Happy belated new year, everyone. We’re a little over two weeks into a milestone year. 2018 is an anniversary. It was ten years ago that Repo! The Genetic Opera, a film that I co-wrote and in which I played a starring role, was released in theatres. This accomplishment paved the way for what would become a very exciting and unique decade for this ragtag artist.
In 2008, I could not have predicted the course that my life would take in the decade to follow. At the time, I was singularly focused on the moment, and that moment was Repo! Having spent years developing, producing and nurturing the project, when its film manifestation was at long last available to the world, the moment was golden. Finally being able to share the musical movie with others was so exhilarating, acute and surreal that I, along with a few souls who were close to the project, worked tirelessly to extend the Repo! experience for as long as we could.
2008. It was the first time in my then thirty-one years that strangers recognized my work as an artist. It was my first experience with pretty women being nervous to talk to me, as opposed to the other way around. Repo! also provided my first real brush with traveling, and the release of the film (and our efforts to stretch our shining Repo! moment as far and wide as possible) inspired a series of road tours. The echo of the work we did on those movie tours still reverberates in the way I approach art today.
A lot has changed in ten years, but I still define my life in accordance with my art projects. As such, I’m especially proud of this past decade. 2008: Repo! The Genetic Opera. 2009: The Molting comic book series. 2010: The Tutor online painting series. 2011: Count Tarakan: Bad Ass Russian. 2012: The Devil’s Carnival. 2015: Alleluia! The Devil’s Carnival. 2016: American Murder Song: The Year Without A Summer. 2017: American Murder Song: The Donner Party.
Even though not all of these projects were equally successful, I look back on this resume and feel both satisfied and hungry to do better. Like any artist, I don’t want my best work to be behind me, but, as I face this new decade, I struggle with the notion of finding happiness in the present versus always battling towards a better horizon.
2017 was a great way to conclude the decade that began with Repo!‘s film release. It’s been one of the happiest years of my life, and, perhaps without coincidence, it’s been a year where I’ve felt a real sense of control over my artistic output. But 2017 also had its dark moments, its deaths.
This past fall, halfway through American Murder Song‘s “The Donner Party Reunion Tour”, our sound tech, Darius Hamilton-Smith, got word that his older brother was killed in a a car accident. Even though the theme of our traveling show was desperation and murder on the American frontier, none of our touring company was prepared for this real-life reckoning with death. The situation rocked us, but the devastating experience also brought our touring family closer together in remarkable and lasting ways.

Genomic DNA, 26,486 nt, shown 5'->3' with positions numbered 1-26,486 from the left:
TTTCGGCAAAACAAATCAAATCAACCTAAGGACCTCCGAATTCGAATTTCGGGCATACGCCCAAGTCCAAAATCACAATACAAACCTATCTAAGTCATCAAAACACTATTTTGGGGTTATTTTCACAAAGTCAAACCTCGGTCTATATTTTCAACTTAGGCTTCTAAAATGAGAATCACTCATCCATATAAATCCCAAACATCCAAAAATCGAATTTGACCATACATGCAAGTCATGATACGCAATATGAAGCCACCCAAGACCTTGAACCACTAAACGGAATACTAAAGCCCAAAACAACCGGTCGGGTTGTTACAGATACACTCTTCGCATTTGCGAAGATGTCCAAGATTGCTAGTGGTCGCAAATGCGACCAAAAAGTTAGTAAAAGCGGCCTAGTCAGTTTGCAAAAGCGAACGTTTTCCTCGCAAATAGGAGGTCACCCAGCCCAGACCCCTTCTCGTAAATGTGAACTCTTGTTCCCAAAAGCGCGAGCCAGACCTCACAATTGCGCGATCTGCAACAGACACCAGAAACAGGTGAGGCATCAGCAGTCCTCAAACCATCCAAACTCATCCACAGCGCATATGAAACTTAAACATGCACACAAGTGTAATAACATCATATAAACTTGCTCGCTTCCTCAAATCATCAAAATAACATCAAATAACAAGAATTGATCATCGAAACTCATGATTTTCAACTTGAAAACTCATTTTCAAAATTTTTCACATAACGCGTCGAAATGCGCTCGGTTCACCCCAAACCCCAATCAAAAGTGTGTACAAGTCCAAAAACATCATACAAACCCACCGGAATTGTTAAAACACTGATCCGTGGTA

The closing week of 2017 also brought with it the passing of a friend of some fifteen odd years. Sergio Diaz was not only a pal, but a model for one of the characters in my The Molting comic book series. At Sergio’s wake, members of his family, who I’d not previously met, thanked me for immortalizing him in my comic. Even though I’d drawn Sergio as a hoodlum smoking speed in a gangbanger garage, their association with me and their lost loved one was an emotional revelation. It made me proud. A week later, unexpectedly, I’d find myself at a museum touching fossils that were over two-hundred million years old. I couldn’t help but form connections with those ancient bones and all of the themes of this blog post.
This blog platform itself is also ten years old. I began penning entries here roughly a month before Repo! was released in theatres. With the changes that social media has thrust into all of our lives this past decade, I’ve found myself writing less and less here, ditching long-form blogs in favor of shorthand social posts. As such, I’ve contemplated doing away with the TZ blog altogether. I hang on to it, however, because I view its collected works as a bit of a museum—or, indeed, a graveyard.
With all this talk of years and legacy, it is perhaps no surprise that my most current project is rooted in history. American Murder Song is a collection of original murder ballads that focuses on specific crimes in America’s past. The first cycle of songs are centered in 1816, the infamous “Year Without a Summer” where climate anomalies devastated New England. The second series of tunes is on The Donner Party, America’s favorite pioneer cannibals, and their ordeal trapped in the Sierra Nevada mountains during the winter of 1846.
Saar Hendelman, American Murder Song‘s co-creator, and I are in the process of deciding which historical event to focus on next with the project. In doing so, I can’t help but wonder how the choices that are made this year will shape the new decade. Life willing, I’m exciting to see what 2028’s blog will reveal.
In the meantime, this anniversary year should not be skipped over. Repo! is an accomplishment. The movie is not only a milestone for those involved in its creation, but it’s been a source of entertainment and, dare I say, inspiration for audiences across the globe. For those of you who have been part of the Repo! journey this past decade, how would like to see its tenth birthday celebrated? Outlandish or realistic, I’d love to read your Repo! Birthday Party suggestions in the Comments section below.
(image credits: 1 & 9: photos – Alisa Burket; 3: graphic design – Sean Scoffield; 4: photo – Carlos Serrano Cubells; 5 & 8: colors – Molly Rodman, letters – Oceano Ransford; 6-7: photos – Steve Wilkie; 10: photos – Will Rot; and; 11: photo – Suthi Picotte.)